In formulating the puzzle of Joseph Smith this way, around notions of automaticity and hypnosis and deliberately designing her investigation to satisfy a secular audience as consistent and plausible from that perspective, it’s easy to see that Taves has grounds for believing she has succeeded in explaining him. Arthur Conan Doyle has Sherlock Holmes famously say, “When you have eliminated the impossible [in this case, real angels and plates], whatever remains, no matter how improbable, must be the truth.”33 As an archetype of the brilliant [Page 84]investigator, assembling the clues with perfect logic, Holmes’s attitude in fiction reflected the logical positivism of the 20th century. However, Dorothy Sayers observed the effects of this dominant image of “the infallible sleuth with his cut-and-dried clues — and cast iron deductions … and always right” and notes the shock and awe generated among both readers and writers when E. C. Bentley produced Trent’s Last Case, in which, she reports, “The marvelous deductions might, he thought, quite easily go wrong — and in the book they go completely wrong from start to finish.”34 Investigators should always consider that making mistakes “in eliminating the impossible” is always possible.
Kuhn observes that:
Insofar as he is engaged in normal science, the research worker is a solver of puzzles, not a tester of paradigms. … [H]e is like the chess player who, with a problem stated and the board physically or mentally before him, tries out various alternate moves in search for a solution. These trial attempts, whether by the chess player or the scientist, are trials only of themselves, not of the rules of the game.35
What Taves produces is a hypothesis, a set of trial descriptions, but the book does not engage in a rigorous test of the validity of the rules she applies. She largely ignores both the content of the Book of Mormon and the scholarship produced by believers. Taves contextualizes her examples of Smith, Wilson, and Schucman with research on automaticity and dissociation and formally attempts to solve the puzzle they represent in strictly secular terms in that framework.
Toward the end of the emergence process, each group coalesced around an overall understanding of what had happened, which they captured in more or less official narratives of their group’s emergence. These quasi-official origin accounts not only defined what it meant to be a member of the group, but also constituted the group as a social formation. (14)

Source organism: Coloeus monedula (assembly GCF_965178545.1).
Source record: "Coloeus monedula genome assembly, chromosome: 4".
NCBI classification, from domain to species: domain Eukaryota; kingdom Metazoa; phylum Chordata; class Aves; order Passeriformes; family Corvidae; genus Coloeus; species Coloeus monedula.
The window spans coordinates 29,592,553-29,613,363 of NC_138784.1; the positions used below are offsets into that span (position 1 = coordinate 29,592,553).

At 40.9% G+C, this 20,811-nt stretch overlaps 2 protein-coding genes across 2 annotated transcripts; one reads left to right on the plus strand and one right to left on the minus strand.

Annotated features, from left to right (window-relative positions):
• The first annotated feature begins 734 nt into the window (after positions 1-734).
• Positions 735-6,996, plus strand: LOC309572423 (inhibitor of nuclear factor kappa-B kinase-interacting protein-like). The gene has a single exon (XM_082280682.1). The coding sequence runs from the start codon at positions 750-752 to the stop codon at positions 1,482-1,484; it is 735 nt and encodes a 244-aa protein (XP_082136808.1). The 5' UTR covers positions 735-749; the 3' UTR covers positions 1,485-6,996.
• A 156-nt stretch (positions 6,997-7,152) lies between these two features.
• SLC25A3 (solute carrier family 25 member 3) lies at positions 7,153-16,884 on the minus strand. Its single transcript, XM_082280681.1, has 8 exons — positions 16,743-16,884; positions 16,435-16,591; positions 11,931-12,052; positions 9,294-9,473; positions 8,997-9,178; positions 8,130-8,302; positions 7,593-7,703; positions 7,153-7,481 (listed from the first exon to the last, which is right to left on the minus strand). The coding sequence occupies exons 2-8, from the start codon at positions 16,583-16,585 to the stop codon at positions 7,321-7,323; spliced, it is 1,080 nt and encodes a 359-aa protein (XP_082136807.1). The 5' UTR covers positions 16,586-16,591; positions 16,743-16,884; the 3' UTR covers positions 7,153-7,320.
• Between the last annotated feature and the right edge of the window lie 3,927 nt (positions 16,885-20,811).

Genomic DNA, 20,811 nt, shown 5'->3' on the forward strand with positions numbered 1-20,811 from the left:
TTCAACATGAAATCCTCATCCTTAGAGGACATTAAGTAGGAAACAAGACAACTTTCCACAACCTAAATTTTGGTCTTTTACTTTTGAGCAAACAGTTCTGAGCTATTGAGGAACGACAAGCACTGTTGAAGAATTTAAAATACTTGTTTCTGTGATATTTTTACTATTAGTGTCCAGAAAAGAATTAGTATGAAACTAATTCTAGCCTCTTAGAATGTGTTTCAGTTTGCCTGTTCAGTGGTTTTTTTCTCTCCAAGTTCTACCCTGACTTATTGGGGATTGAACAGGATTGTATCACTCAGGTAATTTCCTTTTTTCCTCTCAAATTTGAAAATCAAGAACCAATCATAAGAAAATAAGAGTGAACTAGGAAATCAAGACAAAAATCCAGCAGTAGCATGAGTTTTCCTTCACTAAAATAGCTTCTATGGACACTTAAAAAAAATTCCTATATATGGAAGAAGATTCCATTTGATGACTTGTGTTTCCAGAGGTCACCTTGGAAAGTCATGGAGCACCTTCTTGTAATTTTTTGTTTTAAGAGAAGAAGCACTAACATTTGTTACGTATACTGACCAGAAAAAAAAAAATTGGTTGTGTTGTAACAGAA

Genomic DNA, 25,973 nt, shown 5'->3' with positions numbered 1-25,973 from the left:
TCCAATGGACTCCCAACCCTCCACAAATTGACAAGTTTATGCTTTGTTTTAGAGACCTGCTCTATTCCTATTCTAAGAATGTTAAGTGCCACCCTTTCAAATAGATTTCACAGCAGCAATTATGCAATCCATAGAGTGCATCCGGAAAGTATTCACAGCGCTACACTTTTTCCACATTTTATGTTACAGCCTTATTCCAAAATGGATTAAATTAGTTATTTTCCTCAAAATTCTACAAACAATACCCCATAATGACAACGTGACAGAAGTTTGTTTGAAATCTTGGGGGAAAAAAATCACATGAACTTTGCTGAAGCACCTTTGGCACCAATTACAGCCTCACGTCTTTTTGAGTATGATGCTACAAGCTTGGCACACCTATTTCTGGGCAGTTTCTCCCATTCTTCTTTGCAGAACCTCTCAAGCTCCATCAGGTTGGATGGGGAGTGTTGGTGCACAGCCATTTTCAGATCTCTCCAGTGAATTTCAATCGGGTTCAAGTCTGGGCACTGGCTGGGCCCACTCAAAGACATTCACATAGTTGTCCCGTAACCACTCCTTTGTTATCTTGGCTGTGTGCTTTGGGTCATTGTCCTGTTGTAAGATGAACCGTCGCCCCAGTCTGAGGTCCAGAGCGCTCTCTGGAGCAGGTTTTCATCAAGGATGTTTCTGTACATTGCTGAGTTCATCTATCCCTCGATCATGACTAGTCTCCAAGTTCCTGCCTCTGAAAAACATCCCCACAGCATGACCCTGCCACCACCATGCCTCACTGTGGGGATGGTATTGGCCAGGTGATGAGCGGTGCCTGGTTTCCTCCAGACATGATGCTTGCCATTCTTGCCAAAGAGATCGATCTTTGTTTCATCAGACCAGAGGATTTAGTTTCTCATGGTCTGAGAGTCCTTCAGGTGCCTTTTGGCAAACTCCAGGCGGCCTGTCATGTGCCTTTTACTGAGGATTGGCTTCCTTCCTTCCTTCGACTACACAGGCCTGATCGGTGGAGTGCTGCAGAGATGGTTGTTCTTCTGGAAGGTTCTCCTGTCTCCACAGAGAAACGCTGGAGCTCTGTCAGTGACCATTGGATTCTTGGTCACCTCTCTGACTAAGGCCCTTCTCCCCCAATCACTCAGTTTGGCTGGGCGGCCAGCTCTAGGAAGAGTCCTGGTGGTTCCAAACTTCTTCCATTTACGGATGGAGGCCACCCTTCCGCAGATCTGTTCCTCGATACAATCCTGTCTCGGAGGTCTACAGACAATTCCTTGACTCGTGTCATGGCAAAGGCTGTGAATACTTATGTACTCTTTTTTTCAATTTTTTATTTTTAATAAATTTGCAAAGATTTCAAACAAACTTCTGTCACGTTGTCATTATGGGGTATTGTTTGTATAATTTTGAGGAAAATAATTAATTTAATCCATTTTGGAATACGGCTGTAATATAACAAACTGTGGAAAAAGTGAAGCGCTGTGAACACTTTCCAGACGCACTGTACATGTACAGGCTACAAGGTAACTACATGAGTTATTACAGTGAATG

It should not go without saying that her secular audience functions as a group that also “coalesced around an overall understanding of what happened” with respect to religious belief in general. For a target audience that shares her assumptions regarding the “rules of the game” as necessarily secular and naturalistic, this will do. This is what they paid [Page 85]good money for when they purchased the book. A different audience may have different assumptions, different background information on Joseph Smith and the Book of Mormon, and different questions. For instance, one of the things I think is important regarding the possibility of real plates are the two Mesoamerican cylinder seals, dating to Book of Mormon times, that have symbols on them that correspond to the characters Joseph Smith copied from the plates.36 So for me, a question not addressed by the explanation Taves offers is, “How do I explain that circumstance without authentic plates?” Is coincidence good enough? I also think about the First Temple Judaism and the Book of Mormon, a notable field of exploration that post-dates the 2002 By the Hand of Mormon by Terryl Givens, Taves’s only serious bibliographic source on Mormon scholarship, and about Nibley on qasida and the Astons on Lehi’s journey, and Sorenson, and Gardner and Larry Poulson and John Clark on the New World setting, and much more. But the kinds of questions and information that occur to those familiar with a range of the best Mormon scholarship simply do not come up with her method, problem field, and standard of solution. Here is how Taves defines the problem of the Book of Mormon: